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Video: How Has Per-Title Encoding Evolved from 1.0 to 2.0?

Learn more about encoding optimization at Streaming Media's next event.

Watch the complete video of this panel, DT104A: Per-Title Optimization 2.0, in the Streaming Media Conference Video Portal.

Read the complete transcript of this clip:

Zhou Wang: What's going to be the major difference between per-title encoding 1.0 versus 2.0? The difference is really about whether you’re working like an artist or working as a scientist.

What do I mean by that? If you look at the current way most people do content Per-Title organization, they do this based on their intuition or heuristic approaches. You have some kind of measurement of the complexity of the content and use that to decide if this content is more difficult or easier, and then after that you shoot in the dark. Basically, you try multiple bitrates. I have this content. I don't know exactly what bit rate I should use to encode that content. What I'm going to do is to try a few different bitrates and see what happens.

Then after you try that, you verify the results. Either subjectively you can look at the video, if you like that or not, or you can use some objective metric to test that. But everything happens after you have already encoded that video. Also, a very common problem in encoding these days is to have cross-resolution and cross-device problems. If I have a high-resolution source video as input, I need to transcode that into multiple resolutions and different bitrates, so then I look at the reference video as input and high-speed as output.

You have to somehow solve this problem, so for example Netflix is going to say, "Okay, let me take the low-resolution video, I do some interpolation, make them the same size, so that that can compare with the reference video," and these are ad hoc approaches to do these kind of comparisons.

The difficult thing is that, for the same video content, if you show that on the big TV or show that on the smaller cell phone, your experience is going to be different. I can work with this kind of thing is because, in the end, the users of my encoded video will watch the video on different kind of devices. How am I going to decide this? Basically, you have to do some other ad hoc way to deal with these problems.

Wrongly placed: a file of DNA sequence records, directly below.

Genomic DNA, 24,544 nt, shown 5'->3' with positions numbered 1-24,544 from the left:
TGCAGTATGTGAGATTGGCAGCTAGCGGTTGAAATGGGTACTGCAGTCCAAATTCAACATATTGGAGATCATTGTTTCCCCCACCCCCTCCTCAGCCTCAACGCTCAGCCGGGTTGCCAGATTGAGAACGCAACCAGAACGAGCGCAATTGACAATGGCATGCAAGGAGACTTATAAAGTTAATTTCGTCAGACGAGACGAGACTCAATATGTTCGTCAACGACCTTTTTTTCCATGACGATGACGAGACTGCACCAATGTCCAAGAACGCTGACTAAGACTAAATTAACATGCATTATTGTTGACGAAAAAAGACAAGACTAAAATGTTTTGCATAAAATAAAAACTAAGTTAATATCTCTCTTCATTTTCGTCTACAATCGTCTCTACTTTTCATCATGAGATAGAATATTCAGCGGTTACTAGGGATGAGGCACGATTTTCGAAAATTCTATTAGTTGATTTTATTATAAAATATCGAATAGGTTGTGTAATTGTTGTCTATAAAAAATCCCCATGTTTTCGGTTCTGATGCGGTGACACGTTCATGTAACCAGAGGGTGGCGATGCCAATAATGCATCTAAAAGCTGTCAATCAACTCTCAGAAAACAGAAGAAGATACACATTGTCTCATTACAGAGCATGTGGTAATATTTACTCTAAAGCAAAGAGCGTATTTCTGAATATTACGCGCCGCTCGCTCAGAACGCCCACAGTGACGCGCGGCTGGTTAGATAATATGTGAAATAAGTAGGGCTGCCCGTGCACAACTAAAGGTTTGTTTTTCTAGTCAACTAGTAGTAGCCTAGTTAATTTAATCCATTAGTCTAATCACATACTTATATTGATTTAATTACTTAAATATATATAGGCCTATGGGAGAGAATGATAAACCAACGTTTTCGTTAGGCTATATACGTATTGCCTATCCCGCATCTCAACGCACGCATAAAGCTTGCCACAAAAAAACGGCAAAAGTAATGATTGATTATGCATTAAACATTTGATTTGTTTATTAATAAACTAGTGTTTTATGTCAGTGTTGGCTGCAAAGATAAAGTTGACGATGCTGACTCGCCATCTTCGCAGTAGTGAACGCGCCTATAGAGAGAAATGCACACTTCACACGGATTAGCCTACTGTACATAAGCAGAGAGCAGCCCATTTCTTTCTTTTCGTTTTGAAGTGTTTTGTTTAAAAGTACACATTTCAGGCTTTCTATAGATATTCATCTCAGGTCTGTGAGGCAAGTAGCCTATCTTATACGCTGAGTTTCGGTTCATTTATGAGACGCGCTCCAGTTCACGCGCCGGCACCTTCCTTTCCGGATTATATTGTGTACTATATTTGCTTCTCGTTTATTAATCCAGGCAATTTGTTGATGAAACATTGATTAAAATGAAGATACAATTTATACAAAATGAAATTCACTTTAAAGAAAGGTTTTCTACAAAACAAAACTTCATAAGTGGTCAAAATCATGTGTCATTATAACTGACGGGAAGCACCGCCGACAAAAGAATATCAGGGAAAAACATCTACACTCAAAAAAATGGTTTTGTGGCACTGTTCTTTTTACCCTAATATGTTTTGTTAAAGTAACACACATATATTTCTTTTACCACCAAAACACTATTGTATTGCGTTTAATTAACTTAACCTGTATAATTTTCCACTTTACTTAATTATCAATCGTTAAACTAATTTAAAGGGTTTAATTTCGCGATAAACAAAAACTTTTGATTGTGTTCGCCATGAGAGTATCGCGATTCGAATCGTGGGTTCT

So, what do I mean by per-title optimization 2.0? In this case, we really want to do it like a scientist. For myself, I have been working as a professor, and we have to teach students to do things more scientifically. How do you do these things more scientifically? Basically, whenever you talk about optimization, the first thing is not how you are going to do optimization.

The first thing is you have to give me a cost function. If you cannot define what you mean by optimal, if you do have a quantitative way to say how optimal one thing is, you don't even talk about optimization. So the first thing you'd really need to have is to have a defined, very clear optimization goal. What are you trying to optimize for?

The second thing is, once you have these things set up, you hope to hit the right target, just one time. All these things rely on a comprehensive quality rate resolution model. You have to have a very clean, nice model in order for you to do things more scientifically, and you also need to use a perceptive quality metric that is consistent with cross-resolution analysis and cross-device analysis.

In the end, the difference you can make to go from 1.0 to 2.0 is that you start with something interactive or manually you do something interactive or you do something, or something inaccurate and expensive because you have to try again and again and again, hoping you hit the target versus something you can do something automatically, you can do something very accurate and low-cost because you only have to try it once. That's the purpose of per-title optimization 2.0.

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